tore and flung cloud

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mesterhm

Member
Hungarian
This is from Ted Hughes's poem, "The Horses". You can read it here:
http://www.ouce.ox.ac.uk/~rwashing/research/twos/poems.html

I'm interested in one line really. What is the subject of the third one here:

"Slowly detail leafed from the darkness. Then the sun
Orange, red, red erupted.

Silently, and splitting to its core tore and flung cloud,
Shook the gulf open, showed blue,

And the big planets hanging --"

In my copy, which is the Faber "Selected Poems 1957--81", there is a full stop after "red erupted" (unlike in the above link). Normally, one should trust the book of course. But there may be two readings of the sentence. Is it "the sun" or "cloud"? Is it "red erupted" or "eruped silently"?
Thanks.
 
  • gasman

    Senior Member
    Canada, English
    I think it just a way to describe how the sun's colour changed as it rose, and the other features became visible.
     

    mesterhm

    Member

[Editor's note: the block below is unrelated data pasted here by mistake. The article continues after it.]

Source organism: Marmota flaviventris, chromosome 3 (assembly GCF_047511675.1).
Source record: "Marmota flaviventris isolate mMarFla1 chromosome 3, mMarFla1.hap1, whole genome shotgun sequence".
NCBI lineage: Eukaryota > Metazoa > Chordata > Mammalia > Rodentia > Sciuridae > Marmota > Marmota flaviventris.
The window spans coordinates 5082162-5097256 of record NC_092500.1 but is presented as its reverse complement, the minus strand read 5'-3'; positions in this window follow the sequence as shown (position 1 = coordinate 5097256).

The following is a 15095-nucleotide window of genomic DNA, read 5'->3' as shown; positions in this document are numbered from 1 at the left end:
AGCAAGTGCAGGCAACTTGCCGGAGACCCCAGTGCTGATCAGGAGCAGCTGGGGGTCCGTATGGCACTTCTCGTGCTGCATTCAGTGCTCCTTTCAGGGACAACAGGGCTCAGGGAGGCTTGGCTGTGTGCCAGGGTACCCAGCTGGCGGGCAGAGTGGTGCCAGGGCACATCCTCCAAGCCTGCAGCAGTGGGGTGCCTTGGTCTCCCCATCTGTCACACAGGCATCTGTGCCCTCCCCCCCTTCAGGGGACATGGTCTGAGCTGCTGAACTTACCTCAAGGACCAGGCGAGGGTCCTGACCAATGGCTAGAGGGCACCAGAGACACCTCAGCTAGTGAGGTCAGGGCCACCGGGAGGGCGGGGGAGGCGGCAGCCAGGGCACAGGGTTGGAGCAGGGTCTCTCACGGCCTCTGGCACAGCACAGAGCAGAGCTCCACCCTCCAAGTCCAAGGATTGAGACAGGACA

Hungarian
    With the predicative structure (pattern, whatever) inverted?
    That was my reading as well, thanks, rippledj -- see if others agree?
    Could someone check in another edition of Hughes poems maybe? :)
     

    Starfrown

    Senior Member
    English - US
    In my opinion, the sun is still the subject;"splitting to its core," it "shook the gulf open" and revealed "the big planets hanging in the sky."

    I don't see how it could be the cloud, since it is the direct object of "tore and flung."
     

    mesterhm

    Member
    Hungarian
    The proof for this would be if it turned out that the full stop is a misprint in my edition. In that case, this would be the only logical reading.
    Thanks, Sarfrown.
     

    Starfrown

    Senior Member
    English - US
    I will say cautiously that I believe it to be a misprint. I have just checked the Wadsworth Anthology of Poetry, published in 2005, and there is no stop after "erupted."

    Still, poets do funny things with punctuation, so you never really know what to expect.
     
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